Three's Company, Too? Canada Returning to NAFTA Dance As U.S. and Mexico Approach Auto Deal

Matt Posky
by Matt Posky

Canada says it could rejoin the NAFTA discussion, just as the United States and Mexico approach an agreement on automobiles. The two nations engaged in bilateral negotiations a little less than a month ago, seemingly making positive headway on a trade deal.

With President-elect Andrés Manuel López Obrador assuming office in December, it’s in the United States’ best interest to close a deal as soon as possible. It’s assumed the man, frequently referred to as “AMLO,” will make sweeping changes to the Mexican government. However, he also promises to join forces with several smaller parties from both the right and left to create a coalition aimed at rooting out corruption. The resulting level of uncertainty has many fearing difficult Mexican policy changes and trade negotiations in the future, effectively forcing a restart of NAFTA talks.

According to David MacNaughton, Canada’s ambassador to the U.S., the duo are close to finalizing a deal on automotive manufacturing. If so, the Northern nation is prepared to rejoin negotiations.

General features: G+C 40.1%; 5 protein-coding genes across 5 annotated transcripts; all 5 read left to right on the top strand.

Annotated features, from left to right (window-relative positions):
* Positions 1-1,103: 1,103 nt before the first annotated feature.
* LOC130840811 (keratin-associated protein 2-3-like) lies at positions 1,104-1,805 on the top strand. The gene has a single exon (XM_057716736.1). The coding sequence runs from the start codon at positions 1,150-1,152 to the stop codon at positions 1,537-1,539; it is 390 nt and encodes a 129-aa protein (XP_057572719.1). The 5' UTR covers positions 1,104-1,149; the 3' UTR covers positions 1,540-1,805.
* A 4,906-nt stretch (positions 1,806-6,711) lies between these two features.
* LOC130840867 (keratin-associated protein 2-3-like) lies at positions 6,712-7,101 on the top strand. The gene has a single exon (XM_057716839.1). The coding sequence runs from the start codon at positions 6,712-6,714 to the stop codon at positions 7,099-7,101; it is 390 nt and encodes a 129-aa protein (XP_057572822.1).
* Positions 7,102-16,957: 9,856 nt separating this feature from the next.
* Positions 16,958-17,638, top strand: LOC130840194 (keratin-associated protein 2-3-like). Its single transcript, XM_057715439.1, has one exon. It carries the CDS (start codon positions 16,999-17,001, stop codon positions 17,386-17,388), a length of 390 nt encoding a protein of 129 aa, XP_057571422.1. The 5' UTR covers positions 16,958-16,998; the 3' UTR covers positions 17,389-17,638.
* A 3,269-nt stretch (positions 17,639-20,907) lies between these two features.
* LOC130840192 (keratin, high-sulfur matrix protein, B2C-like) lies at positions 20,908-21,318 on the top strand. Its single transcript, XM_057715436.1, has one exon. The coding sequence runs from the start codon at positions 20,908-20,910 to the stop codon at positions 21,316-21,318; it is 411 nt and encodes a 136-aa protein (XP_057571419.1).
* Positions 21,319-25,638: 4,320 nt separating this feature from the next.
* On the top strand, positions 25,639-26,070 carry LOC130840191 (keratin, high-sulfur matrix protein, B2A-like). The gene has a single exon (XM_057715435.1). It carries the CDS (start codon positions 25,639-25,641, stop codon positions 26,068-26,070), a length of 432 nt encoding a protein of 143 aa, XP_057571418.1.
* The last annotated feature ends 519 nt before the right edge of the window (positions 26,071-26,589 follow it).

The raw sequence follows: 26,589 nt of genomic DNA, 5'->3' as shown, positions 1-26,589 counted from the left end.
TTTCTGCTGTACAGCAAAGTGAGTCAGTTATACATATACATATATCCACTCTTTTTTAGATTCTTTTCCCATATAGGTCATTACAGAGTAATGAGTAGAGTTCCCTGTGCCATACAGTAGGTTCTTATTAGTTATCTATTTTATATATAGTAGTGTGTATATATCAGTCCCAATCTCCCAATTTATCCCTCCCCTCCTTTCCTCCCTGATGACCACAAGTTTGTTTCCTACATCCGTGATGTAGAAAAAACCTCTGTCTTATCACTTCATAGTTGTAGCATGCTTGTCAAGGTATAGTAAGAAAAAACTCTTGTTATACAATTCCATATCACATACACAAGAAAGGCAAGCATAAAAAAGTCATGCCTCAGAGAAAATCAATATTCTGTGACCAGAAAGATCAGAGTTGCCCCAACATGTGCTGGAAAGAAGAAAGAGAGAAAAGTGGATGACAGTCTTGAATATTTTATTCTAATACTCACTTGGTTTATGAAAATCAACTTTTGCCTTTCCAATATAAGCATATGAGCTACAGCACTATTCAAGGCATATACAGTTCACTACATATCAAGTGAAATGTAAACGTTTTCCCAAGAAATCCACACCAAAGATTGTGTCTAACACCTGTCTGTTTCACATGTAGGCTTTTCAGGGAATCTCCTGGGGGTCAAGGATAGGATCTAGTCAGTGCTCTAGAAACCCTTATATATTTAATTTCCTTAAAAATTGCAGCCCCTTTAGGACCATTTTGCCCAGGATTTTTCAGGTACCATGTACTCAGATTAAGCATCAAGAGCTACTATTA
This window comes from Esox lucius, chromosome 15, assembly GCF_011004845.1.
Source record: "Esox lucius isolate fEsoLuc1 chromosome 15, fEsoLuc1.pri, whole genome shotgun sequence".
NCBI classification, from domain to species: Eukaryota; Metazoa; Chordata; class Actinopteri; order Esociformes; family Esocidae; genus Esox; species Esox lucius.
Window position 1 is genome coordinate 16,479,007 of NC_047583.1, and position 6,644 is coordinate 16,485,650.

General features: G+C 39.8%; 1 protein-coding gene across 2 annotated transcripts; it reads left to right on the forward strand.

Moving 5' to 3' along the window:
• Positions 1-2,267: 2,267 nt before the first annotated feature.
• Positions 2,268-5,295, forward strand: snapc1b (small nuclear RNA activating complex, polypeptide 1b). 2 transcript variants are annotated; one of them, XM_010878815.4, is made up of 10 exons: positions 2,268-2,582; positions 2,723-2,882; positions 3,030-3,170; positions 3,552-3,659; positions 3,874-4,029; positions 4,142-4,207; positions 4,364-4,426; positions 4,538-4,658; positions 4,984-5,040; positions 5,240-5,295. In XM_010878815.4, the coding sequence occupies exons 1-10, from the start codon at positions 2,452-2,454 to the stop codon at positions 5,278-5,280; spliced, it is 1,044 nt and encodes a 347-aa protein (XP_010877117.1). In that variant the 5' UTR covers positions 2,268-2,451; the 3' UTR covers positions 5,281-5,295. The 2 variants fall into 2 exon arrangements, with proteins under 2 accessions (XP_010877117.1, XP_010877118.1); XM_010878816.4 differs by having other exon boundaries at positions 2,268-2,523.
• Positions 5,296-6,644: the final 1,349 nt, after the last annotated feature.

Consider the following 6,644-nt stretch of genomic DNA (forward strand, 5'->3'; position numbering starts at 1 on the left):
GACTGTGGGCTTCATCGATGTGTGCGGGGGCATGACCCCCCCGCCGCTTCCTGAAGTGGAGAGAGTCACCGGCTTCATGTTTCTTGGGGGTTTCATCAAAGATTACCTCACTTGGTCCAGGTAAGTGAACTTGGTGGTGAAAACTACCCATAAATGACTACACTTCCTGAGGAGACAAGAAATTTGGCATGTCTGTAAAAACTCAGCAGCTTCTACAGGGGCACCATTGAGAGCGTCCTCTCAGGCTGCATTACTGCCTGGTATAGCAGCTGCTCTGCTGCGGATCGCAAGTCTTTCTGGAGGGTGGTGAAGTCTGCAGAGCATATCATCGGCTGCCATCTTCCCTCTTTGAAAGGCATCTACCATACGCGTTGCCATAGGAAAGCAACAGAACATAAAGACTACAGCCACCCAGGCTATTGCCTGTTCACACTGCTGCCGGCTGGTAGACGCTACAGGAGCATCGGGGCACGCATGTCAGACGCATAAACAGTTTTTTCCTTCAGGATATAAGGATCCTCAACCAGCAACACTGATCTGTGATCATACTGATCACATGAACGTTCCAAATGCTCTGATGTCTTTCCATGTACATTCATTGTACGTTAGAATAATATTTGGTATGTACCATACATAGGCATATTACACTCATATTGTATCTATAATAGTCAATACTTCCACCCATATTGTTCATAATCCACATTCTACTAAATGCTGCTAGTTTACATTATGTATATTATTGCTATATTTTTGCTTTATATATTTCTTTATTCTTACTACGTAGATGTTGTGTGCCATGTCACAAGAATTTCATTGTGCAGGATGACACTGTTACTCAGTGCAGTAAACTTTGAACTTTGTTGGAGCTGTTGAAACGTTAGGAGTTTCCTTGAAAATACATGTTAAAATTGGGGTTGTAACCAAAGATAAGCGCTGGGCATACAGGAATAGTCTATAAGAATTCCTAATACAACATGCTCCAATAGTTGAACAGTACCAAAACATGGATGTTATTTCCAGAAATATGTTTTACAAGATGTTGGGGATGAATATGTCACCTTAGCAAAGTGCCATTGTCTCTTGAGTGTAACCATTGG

“If they can resolve their differences on [automotive trade], then I think we can move ahead and have the three of us talk about some of the other issues that affect all of us,” MacNaughton said in an interview with Bloomberg on Thursday.

When asked if he felt positive about future NAFTA negotiations, the ambassador answered in the affirmative.

“I think so,” he said. “We’ve had a number of stops and starts to the negotiation — the most recent being sort of the end of April and early May when I think we came reasonably close to getting an agreement. But then the Mexican election was looming and we sort of agreed to wait until after that. I think the Mexicans and Americans have been talking principally about the auto rules of origin, and things like that where I think we’re pretty aligned with the Americans on the approach to it.”

Despite being in sync with the United States for the most part on automotive matters, Canada still opposes proposals for a sunset clause on the agreement — which would allow a country to quit the North American Free Trade Agreement after five years — and still wants an independent dispute-resolution process. Meanwhile, negotiators for the U.S. and Mexico are ironing out details surrounding regional content requirements for vehicles and a handful of other matters. A final proposal is expected to go public soon.

While the ticking lock element isn’t ideal and nothing has been officially agreed upon, this is probably the most promising update on NAFTA we’ve heard in months.

[Image: NAFTA Secretariat]

Matt Posky
Matt Posky